Mental gymnastics is not the special burden of religious believers. It's part and parcel of the human believing condition. I suggest a policy of humility and tolerance with respect to those who disagree with us, not arrogance and bullying.
I think the big division between science and spirituality could be narrowed by a clearer definition of our words. Our vocabulary doesn't serve us well. Don't let the foibles of our vocabulary prevent you from respecting the beliefs of others as long as they respect and honor yours.
Both climate crisis denial and the anti-vaccination movement follow the same trend of dismissing science. But the phenomenon of religious and political science denial extends far beyond the obvious examples. It can get much worse, and much uglier.
In a recent New York Times op-ed, evolutionary biologist David Barash recounts telling the undergraduates in his animal behavior class that evolutionary science has "demolished two previously potent pillars of religious faith and undermined belief in an omnipotent and omni-benevolent God." Barash's claims of demolition are more "op" than "ed," I'm afraid.
The newest frontier of science is the study of consciousness, for which a materialistic bias is particularly prejudicial.
The debate about whether science and religion are adversaries often misses the fact that many people are comfortable both with their faith and the idea God plays a role in the universe.
The archbishop of Canterbury recently admitted that he sometimes has doubts about God. Thank God! We could only wish that more religious leaders had some doubts and expressed them honestly.
Conventional brain science has no explanation. It has long assumed that as the brain goes, so goes the mind; for the brain is what gives rise to the mind. The return of mental clarity and memory in a brain ravaged by Alzheimer's is not supposed to happen. Yet it does in some cases.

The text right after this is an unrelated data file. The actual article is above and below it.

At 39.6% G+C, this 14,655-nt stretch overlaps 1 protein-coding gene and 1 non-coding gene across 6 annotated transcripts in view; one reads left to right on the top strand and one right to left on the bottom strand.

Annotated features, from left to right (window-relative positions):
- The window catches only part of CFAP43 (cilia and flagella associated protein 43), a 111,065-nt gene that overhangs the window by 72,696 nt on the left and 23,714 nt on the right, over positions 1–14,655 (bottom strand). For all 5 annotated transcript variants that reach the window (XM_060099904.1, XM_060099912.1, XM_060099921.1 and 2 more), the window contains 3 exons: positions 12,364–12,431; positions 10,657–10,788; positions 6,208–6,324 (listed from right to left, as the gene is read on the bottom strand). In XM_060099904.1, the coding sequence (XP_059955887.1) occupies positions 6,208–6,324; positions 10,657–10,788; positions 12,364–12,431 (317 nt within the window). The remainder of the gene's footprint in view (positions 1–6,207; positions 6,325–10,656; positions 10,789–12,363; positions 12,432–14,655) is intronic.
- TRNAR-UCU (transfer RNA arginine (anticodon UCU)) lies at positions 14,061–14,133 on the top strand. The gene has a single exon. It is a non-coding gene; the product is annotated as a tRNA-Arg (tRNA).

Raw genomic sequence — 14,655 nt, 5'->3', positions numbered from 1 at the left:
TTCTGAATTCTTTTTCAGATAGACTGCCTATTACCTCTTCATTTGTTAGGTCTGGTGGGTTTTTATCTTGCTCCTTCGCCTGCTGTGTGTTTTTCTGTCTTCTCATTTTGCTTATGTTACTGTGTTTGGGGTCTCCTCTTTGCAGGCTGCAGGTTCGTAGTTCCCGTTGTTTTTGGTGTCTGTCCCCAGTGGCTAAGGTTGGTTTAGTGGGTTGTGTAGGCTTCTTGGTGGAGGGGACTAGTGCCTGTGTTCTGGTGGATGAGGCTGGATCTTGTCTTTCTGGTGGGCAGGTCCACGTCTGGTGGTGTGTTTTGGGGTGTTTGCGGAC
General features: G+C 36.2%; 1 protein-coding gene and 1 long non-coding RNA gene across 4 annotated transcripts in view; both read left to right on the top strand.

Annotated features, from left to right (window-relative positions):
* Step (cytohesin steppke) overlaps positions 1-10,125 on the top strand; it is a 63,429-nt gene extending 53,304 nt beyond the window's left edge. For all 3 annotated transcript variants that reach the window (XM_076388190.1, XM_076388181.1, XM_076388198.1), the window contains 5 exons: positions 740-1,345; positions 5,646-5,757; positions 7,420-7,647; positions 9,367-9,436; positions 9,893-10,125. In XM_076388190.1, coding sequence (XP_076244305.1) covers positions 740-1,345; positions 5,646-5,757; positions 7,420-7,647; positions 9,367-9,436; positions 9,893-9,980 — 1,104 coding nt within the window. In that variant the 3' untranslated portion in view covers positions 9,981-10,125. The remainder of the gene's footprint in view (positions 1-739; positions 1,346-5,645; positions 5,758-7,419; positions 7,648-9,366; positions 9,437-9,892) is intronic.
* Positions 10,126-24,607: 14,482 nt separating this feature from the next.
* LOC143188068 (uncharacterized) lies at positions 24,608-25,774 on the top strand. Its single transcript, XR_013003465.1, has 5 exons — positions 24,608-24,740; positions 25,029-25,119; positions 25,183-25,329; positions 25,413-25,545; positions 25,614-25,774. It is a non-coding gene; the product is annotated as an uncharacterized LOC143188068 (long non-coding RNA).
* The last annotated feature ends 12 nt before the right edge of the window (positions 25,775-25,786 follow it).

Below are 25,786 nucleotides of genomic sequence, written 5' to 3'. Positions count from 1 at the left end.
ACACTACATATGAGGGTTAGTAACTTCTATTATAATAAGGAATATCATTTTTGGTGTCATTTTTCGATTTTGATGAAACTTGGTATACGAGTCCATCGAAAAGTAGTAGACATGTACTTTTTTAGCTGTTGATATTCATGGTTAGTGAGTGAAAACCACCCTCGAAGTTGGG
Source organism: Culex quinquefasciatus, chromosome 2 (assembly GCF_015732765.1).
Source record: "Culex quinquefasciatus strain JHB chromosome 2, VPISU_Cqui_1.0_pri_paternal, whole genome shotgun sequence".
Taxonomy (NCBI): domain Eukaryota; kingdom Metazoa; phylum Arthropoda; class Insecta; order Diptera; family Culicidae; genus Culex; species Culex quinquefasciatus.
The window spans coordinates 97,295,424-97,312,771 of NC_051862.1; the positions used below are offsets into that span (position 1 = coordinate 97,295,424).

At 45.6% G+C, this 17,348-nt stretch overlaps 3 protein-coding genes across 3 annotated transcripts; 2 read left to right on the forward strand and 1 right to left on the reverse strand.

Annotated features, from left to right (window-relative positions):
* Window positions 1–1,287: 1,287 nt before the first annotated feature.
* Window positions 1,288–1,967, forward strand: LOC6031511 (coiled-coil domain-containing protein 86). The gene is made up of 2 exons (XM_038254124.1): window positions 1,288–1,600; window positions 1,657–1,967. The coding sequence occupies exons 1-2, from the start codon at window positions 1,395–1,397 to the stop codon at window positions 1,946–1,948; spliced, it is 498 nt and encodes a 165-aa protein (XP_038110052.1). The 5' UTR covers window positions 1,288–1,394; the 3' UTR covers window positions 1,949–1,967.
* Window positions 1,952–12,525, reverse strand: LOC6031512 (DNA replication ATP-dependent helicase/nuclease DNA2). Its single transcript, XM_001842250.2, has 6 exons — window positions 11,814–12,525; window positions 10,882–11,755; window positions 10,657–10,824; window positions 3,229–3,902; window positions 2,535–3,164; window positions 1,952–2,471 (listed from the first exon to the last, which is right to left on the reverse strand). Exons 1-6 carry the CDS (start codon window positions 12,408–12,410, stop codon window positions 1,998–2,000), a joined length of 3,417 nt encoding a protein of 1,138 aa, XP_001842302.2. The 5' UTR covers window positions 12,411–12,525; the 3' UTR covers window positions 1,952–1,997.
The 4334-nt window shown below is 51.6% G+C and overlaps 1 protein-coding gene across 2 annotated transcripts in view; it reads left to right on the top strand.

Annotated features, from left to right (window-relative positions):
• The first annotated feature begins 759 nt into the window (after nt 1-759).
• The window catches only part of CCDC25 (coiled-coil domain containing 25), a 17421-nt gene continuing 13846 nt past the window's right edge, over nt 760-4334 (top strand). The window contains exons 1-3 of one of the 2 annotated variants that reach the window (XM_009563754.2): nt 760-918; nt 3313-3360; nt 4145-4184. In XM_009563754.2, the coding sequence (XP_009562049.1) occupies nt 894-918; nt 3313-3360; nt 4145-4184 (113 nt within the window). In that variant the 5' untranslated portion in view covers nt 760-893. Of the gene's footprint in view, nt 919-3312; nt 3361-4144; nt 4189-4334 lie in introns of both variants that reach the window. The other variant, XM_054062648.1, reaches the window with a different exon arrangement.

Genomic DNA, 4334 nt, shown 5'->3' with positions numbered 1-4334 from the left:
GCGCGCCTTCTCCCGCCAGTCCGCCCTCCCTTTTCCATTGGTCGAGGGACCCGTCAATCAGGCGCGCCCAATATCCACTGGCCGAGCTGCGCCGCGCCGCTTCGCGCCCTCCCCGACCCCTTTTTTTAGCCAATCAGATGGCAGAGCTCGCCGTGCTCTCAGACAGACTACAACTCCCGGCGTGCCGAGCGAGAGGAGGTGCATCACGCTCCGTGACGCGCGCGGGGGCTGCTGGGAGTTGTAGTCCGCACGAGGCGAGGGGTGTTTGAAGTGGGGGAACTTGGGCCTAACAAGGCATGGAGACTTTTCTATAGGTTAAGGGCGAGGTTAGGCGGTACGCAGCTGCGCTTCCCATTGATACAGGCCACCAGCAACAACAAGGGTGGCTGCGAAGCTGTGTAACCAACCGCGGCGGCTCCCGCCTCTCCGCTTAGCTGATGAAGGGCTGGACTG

Climate justice, human rights, religion, and indigenous spirituality are all entwined and people are taking action in an unprecedented way this weekend.
Climate scientists have assumed that the overwhelming weight of evidence would carry the day. It hasn't. Indeed, studies show that, when individuals are challenged with facts contrary to their core beliefs, those beliefs temporarily harden.
Scientifically-minded religious believers contend that a careful reading of the Book of Scripture teaches that God is the creator of the heavens and the earth. Is that how God did it? I have no idea. But it's possible that God did it this way.
Perhaps at the heart of this question are really two deeper questions. First, are humans special and unique, above and beyond other animals? Second, is the specialness or unique nature due to a God? In other words, is there a God?
For most of the 20th century, lucid dreaming received almost no attention from mainstream psychologists. Most researchers seemed to think it was impo...
I'd welcome an alien in my church pew any Sunday, as an astrobiologist who is also a pastor. However, none have shown up as yet.
Given a forced choice between physics and faith, then, some people choose physics and some people choose faith. I think this lose-lose feeling is rooted in a culturally influential but historically false conception of the relationship between science and religion as one of perpetual warfare.
Greater comfort, I think, is to be found in the realization that infinity is as problematic for science as it is for religion. Much as an infinitely perfect God leads to logical clashes with reality, an infinite multiverse bedevils attempts to apply tools such as probabilities to our understanding of the world.